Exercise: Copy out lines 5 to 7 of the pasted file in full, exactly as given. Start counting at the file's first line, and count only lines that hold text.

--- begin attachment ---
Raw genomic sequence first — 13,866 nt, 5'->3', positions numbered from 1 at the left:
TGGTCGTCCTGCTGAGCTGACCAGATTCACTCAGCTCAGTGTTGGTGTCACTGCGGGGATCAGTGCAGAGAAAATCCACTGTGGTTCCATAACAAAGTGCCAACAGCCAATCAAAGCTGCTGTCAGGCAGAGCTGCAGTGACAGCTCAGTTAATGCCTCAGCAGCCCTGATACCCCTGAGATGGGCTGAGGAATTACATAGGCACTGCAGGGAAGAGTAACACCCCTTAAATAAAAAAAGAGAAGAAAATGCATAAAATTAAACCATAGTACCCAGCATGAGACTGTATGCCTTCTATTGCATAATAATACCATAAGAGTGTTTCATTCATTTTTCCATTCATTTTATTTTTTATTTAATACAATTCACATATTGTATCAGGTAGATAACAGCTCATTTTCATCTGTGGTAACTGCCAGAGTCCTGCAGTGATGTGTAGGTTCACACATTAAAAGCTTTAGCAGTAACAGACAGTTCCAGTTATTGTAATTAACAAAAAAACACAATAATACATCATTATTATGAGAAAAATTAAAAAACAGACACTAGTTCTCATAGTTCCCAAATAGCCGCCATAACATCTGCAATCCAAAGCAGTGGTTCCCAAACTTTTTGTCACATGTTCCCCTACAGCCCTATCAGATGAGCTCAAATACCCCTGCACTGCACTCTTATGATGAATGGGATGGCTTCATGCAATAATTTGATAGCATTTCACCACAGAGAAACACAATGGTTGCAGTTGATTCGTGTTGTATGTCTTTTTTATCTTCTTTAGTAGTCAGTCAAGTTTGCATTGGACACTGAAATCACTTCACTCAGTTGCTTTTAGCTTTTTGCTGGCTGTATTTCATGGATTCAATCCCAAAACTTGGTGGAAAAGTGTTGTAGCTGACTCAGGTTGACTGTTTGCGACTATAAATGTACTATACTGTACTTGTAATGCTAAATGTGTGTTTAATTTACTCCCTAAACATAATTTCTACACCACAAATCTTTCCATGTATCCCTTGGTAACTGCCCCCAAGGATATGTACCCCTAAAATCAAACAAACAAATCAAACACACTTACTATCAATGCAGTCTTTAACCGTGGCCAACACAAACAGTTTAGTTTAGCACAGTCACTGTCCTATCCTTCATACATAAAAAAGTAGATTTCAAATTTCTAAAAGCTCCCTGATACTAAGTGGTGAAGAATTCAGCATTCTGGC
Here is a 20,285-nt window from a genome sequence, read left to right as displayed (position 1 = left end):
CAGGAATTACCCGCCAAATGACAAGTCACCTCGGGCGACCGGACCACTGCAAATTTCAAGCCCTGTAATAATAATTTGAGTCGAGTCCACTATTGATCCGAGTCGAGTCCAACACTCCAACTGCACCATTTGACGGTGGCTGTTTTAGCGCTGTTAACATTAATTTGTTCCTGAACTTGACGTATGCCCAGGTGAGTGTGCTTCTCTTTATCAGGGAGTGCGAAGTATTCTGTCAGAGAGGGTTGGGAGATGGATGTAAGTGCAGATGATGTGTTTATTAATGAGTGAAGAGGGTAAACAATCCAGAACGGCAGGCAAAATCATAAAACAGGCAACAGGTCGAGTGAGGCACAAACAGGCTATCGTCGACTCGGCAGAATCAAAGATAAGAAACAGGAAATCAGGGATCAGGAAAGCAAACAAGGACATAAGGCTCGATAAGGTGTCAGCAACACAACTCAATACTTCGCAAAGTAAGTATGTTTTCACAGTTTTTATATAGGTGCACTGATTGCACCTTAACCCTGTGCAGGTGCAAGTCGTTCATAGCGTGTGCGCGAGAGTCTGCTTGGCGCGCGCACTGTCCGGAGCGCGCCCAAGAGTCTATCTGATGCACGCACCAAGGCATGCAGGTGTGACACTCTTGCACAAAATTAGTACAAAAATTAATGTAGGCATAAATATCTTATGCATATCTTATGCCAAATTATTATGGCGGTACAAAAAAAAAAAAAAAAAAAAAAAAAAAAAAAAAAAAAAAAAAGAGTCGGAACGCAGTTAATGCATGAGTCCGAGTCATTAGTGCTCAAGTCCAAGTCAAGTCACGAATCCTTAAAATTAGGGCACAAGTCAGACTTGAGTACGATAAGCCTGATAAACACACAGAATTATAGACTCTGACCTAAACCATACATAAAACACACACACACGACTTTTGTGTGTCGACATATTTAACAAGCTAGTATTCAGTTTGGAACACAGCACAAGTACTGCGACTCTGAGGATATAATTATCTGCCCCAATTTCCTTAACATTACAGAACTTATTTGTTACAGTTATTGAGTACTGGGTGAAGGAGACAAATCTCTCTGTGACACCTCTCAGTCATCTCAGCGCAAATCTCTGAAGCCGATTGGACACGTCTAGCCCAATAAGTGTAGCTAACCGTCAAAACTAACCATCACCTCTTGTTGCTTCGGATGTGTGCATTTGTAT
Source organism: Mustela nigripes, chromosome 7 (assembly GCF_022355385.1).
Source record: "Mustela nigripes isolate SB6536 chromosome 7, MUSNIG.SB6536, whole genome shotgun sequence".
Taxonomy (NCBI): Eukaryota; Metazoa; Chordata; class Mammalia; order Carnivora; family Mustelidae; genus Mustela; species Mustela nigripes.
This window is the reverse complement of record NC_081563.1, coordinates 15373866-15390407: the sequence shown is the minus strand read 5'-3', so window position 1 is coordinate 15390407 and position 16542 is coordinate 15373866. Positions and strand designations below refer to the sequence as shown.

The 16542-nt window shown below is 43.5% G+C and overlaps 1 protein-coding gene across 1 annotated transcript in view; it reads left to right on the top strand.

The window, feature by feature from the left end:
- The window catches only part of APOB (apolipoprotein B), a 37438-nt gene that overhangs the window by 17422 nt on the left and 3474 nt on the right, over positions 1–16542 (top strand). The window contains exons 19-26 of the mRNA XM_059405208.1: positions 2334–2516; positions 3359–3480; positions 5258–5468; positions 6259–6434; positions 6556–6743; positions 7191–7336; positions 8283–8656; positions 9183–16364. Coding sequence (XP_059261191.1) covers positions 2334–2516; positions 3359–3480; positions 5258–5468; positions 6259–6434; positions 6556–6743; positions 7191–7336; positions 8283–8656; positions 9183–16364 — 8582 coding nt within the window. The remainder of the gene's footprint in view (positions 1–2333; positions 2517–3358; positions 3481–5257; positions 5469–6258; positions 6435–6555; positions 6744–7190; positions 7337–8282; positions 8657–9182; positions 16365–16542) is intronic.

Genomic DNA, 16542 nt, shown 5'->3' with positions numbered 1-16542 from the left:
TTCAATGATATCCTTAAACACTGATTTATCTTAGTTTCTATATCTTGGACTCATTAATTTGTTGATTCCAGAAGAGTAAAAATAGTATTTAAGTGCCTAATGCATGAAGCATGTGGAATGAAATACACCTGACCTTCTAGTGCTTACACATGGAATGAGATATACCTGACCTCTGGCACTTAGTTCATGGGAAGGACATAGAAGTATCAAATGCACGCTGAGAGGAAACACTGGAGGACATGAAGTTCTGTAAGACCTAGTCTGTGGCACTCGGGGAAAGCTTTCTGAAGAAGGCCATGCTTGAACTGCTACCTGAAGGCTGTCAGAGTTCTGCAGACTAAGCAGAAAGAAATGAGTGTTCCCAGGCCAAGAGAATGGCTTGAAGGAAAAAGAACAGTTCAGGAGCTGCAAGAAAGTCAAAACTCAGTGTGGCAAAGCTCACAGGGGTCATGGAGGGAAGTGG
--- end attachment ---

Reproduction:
Source organism: Mustela nigripes, chromosome 7 (assembly GCF_022355385.1).
Source record: "Mustela nigripes isolate SB6536 chromosome 7, MUSNIG.SB6536, whole genome shotgun sequence".
Taxonomy (NCBI): Eukaryota; Metazoa; Chordata; class Mammalia; order Carnivora; family Mustelidae; genus Mustela; species Mustela nigripes.